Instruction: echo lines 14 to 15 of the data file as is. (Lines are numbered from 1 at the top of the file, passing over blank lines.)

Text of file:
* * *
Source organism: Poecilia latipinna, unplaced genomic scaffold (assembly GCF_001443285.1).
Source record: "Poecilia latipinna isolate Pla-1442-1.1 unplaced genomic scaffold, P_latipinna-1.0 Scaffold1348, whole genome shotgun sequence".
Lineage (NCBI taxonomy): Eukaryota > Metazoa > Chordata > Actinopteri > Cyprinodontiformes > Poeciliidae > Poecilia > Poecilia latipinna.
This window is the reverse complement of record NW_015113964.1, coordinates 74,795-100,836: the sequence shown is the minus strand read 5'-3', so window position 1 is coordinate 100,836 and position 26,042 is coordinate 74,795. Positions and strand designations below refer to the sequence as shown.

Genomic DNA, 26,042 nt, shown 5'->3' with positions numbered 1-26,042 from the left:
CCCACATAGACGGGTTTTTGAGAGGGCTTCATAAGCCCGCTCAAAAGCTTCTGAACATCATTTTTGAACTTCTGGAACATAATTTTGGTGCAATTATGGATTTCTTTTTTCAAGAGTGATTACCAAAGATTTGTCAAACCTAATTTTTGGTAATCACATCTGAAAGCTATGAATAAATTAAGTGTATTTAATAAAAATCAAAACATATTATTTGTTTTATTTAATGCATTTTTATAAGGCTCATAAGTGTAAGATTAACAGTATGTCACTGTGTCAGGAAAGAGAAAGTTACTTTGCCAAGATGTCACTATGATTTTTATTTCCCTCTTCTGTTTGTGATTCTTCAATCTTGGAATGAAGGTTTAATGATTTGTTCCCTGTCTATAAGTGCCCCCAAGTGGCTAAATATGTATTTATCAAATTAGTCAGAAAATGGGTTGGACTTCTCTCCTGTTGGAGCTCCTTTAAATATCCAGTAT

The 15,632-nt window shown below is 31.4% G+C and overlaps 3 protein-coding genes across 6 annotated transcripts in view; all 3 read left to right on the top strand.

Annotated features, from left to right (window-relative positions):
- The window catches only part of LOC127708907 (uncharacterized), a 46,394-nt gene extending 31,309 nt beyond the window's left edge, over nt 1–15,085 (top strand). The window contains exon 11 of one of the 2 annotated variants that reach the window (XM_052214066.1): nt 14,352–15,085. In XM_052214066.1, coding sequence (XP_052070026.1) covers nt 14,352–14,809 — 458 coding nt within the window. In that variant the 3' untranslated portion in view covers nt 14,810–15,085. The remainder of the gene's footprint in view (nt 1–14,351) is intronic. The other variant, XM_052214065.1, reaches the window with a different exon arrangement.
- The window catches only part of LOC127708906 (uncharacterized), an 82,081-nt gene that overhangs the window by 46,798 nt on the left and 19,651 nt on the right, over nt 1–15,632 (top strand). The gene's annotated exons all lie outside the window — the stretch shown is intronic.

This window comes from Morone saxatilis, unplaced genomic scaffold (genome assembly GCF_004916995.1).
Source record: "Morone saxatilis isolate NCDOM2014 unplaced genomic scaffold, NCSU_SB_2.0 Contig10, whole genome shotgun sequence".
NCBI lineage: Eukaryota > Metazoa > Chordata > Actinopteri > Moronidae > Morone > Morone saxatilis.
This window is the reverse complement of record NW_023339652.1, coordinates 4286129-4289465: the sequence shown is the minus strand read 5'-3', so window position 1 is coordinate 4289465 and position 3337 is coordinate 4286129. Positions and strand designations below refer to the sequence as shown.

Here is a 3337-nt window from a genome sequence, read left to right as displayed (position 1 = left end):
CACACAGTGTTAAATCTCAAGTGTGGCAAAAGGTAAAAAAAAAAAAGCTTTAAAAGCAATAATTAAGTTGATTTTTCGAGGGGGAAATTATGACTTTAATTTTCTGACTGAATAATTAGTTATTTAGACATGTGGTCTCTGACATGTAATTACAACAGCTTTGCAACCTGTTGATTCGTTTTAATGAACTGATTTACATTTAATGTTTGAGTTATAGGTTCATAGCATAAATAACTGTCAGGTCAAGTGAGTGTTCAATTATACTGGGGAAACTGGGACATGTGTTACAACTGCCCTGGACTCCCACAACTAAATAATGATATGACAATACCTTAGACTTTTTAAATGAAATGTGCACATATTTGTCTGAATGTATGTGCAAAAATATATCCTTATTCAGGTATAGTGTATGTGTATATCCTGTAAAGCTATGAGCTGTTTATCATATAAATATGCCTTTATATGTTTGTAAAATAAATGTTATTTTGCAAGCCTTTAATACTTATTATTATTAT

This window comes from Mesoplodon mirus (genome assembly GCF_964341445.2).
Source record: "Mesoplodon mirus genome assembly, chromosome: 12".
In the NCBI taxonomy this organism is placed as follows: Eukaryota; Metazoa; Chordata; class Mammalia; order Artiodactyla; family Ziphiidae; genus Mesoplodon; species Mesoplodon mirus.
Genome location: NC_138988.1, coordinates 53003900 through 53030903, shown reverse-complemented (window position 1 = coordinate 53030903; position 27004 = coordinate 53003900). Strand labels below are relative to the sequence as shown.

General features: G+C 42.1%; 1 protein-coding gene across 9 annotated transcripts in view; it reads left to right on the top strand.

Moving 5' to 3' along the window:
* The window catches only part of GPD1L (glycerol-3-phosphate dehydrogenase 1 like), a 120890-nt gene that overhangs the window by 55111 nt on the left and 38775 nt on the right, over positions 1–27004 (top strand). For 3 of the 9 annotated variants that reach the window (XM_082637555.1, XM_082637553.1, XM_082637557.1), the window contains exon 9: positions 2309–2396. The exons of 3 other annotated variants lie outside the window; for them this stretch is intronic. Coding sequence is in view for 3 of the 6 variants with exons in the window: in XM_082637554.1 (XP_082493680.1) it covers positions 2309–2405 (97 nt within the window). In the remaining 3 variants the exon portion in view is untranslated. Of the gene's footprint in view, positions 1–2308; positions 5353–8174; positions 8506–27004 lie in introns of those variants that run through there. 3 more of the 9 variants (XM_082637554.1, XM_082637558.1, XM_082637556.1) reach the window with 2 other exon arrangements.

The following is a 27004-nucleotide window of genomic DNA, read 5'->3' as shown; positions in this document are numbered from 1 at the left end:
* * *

This window is the reverse complement of record NW_023339652.1, coordinates 4286129-4289465: the sequence shown is the minus strand read 5'-3', so window position 1 is coordinate 4289465 and position 3337 is coordinate 4286129. Positions and strand designations below refer to the sequence as shown.

Here is a 3337-nt window from a genome sequence, read left to right as displayed (position 1 = left end):